The people of Galilee, the residents of Nazareth, those sitting in the synagogue on that Sabbath morning were probably feeling quite forsaken themselves.  Exiles in their own land even.  Occupied by Romans.  Being lorded over by religious leaders who more concerned with collaborating with foreign rulers, of having a piece of that power pie, than speaking truth to power.  The powerless ones had no choice but to drag themselves through long days of longing.

Now, they came back to the synagogue again, another week completed.  The young man gets up to read.  It’s an old text.  A well-known text, perhaps.  But he reads with a newness that reawakens yearning ears, there is a fullness that satisfies hungering hearts, there is a hopefulness that lifts weighted souls.  He reads out to all who will listen.  He reads that the Spirit of God is still working among us.  Calling people out to proclaim this good news to those who need to hear it the most.  This message of hope frees us from bondage – whether it be the bondage that others put us in or that we put ourselves in.  And this word that is delivered from God gives new insight and understanding, shines light in darkness, brings wisdom where there is ignorance.  It lifts the burdens that restrain us from truly living.  And the best part, all of this is happening now, it is not some distant promise of paradise.  This is good news for this time.  This is the Lord’s time.  As is all time.

Imagine every eye in the synagogue is on him as he sits back down.  Silently they are begging for more.  Don’t stop there.  Tell us more good news.  And he does.  “Today this scripture has been fulfilled in your hearing.”

And that same fulfillment continues in our hearing today.  It is announced by the water in the font that frees us from our captivity to sin and death.  It is proclaimed in the words we read and hear and sing.  It is shared in our greetings and conversations with one another.  And we celebrate it at our Lord’s table as we feast on his presence in the bread and the wine.  We are invited and encouraged to drink deeply from this well of good news that is proclaimed and fulfilled in our midst.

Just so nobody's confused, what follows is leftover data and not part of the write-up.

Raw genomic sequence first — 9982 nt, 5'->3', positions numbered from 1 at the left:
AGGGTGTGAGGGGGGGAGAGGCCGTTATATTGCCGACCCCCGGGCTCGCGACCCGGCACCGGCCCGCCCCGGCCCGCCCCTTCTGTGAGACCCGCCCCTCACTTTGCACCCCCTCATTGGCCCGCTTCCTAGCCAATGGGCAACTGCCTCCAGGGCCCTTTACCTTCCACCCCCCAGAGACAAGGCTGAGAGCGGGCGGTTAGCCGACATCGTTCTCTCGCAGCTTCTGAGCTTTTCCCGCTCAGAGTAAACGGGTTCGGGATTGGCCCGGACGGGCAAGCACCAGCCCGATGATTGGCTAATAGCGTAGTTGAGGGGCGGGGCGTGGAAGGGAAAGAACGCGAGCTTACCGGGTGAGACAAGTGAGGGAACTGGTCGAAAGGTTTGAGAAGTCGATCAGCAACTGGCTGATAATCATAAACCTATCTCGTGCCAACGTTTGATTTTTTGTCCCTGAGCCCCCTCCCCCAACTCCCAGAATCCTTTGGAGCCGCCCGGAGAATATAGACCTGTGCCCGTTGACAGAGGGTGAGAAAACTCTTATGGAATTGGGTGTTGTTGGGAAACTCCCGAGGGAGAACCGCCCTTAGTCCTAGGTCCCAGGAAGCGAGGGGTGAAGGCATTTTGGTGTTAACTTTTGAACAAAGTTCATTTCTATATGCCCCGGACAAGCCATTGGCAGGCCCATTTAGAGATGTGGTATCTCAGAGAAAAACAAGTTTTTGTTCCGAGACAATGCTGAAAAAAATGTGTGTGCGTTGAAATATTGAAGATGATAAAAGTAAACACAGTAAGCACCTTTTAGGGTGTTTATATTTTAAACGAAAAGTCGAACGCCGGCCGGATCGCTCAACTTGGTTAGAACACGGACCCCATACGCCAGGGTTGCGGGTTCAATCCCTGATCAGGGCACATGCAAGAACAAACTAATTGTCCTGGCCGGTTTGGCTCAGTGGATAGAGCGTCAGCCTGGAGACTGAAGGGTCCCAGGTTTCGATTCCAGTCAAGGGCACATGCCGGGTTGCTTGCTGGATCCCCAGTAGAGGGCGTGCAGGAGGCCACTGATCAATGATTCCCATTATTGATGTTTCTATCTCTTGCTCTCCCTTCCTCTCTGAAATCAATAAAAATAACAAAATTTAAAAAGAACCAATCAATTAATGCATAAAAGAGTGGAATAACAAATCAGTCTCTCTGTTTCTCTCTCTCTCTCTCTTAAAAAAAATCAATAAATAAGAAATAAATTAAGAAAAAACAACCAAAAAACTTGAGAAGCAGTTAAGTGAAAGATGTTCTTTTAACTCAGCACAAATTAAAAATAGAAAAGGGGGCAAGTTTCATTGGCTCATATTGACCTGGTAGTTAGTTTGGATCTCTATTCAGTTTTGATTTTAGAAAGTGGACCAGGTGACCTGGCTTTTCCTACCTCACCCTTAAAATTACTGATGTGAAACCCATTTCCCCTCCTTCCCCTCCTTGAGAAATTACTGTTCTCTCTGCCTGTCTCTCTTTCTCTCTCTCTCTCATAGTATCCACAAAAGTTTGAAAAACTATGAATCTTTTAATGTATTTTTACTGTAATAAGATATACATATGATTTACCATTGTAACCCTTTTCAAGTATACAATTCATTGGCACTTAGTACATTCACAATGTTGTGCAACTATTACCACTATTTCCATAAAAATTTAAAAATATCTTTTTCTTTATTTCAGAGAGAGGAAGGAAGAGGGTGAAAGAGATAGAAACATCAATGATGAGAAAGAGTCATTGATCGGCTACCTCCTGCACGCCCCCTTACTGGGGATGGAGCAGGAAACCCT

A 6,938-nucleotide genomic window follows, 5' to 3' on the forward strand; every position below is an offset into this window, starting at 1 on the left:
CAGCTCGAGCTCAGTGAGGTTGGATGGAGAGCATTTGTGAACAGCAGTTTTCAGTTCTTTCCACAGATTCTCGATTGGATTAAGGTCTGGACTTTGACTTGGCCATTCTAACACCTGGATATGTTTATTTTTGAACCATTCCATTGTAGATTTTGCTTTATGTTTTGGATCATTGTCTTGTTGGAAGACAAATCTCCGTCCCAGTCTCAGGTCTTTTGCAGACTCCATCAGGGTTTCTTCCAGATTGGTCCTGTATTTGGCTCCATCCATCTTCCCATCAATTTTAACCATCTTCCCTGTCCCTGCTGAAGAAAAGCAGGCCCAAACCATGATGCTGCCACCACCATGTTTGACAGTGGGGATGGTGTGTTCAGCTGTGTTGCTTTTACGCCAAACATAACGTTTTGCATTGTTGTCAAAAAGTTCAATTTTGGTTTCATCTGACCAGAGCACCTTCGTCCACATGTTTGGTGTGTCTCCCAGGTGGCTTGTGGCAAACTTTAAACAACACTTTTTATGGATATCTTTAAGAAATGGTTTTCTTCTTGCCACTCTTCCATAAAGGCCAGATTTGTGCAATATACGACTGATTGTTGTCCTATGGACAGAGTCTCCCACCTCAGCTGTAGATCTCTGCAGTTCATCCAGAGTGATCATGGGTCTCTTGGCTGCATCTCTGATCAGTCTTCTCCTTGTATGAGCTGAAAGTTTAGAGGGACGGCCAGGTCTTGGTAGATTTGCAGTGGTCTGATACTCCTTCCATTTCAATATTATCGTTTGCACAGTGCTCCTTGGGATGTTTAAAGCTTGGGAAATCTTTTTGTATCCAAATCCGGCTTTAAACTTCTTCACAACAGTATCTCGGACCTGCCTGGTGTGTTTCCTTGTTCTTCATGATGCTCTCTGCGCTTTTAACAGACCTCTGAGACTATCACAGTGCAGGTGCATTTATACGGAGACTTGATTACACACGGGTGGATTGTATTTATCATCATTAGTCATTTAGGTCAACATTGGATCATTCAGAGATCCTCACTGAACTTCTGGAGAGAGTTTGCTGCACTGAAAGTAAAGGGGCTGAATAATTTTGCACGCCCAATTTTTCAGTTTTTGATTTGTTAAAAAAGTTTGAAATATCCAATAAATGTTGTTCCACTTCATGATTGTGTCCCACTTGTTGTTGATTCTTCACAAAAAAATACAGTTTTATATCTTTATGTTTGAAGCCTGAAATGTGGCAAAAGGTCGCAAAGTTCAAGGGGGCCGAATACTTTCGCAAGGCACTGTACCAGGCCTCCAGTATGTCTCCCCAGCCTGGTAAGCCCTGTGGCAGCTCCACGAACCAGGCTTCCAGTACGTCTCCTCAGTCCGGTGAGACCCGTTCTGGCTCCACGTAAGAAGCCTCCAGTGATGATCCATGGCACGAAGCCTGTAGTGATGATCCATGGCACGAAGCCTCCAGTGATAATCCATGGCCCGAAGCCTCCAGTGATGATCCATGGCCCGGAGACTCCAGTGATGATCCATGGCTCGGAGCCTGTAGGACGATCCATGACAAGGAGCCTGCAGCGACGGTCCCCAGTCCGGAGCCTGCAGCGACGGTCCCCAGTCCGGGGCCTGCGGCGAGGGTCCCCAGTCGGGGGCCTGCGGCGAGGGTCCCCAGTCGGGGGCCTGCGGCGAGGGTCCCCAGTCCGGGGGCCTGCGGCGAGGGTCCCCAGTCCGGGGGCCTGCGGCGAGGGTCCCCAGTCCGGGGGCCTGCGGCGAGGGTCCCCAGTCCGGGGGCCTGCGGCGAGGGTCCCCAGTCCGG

But the good news doesn’t stop there.  Paul adds to this good news proclaimed and fulfilled reminding us that just as Jesus is this fulfillment, so now are we, as we are joined together in and as the body of Christ.  There is no personal Lord and Savior here.  Ours is a Savior who binds us together, calls us into community, knits together a great and blessed diversity for the sake of proclaiming the good news, for the sake of bringing the fulfillment of God’s word to the world, to those who are hungering for it, to those who are seeking the release that it brings.  Diversity is needed to get this job done.  A variety of gifts is required for the successful proclamation of the good news.  An array of talents is needed for the array of needs to which this body is called to minister.

Today, our congregation again gathers for its annual meeting.  To rejoice and celebrate this good news that is proclaimed and fulfilled in and through us.  And to ask again, how will we continue to live as Christ’s body in this time and place proclaiming and fulfilling.  So many come to us longing and hungering.  So many, beyond our worshipping community, are finding a place where they are hearing good news. How do we best use the gifts of this body in ministry and mission?  May the Spirit guide us as we continue to discern our life and our calling as Christ’s body in which each and every one of us has a place and a role.  We have both a need to be included and are needed to be included.

So, hear again the good news.  God has acted out of mercy, grace, and love through Jesus our Savior, and now God’s Spirit works through us.  So much to celebrate. So much to live.

The Rev. Mark Erson
Pastor

 

Pin It on Pinterest

Share This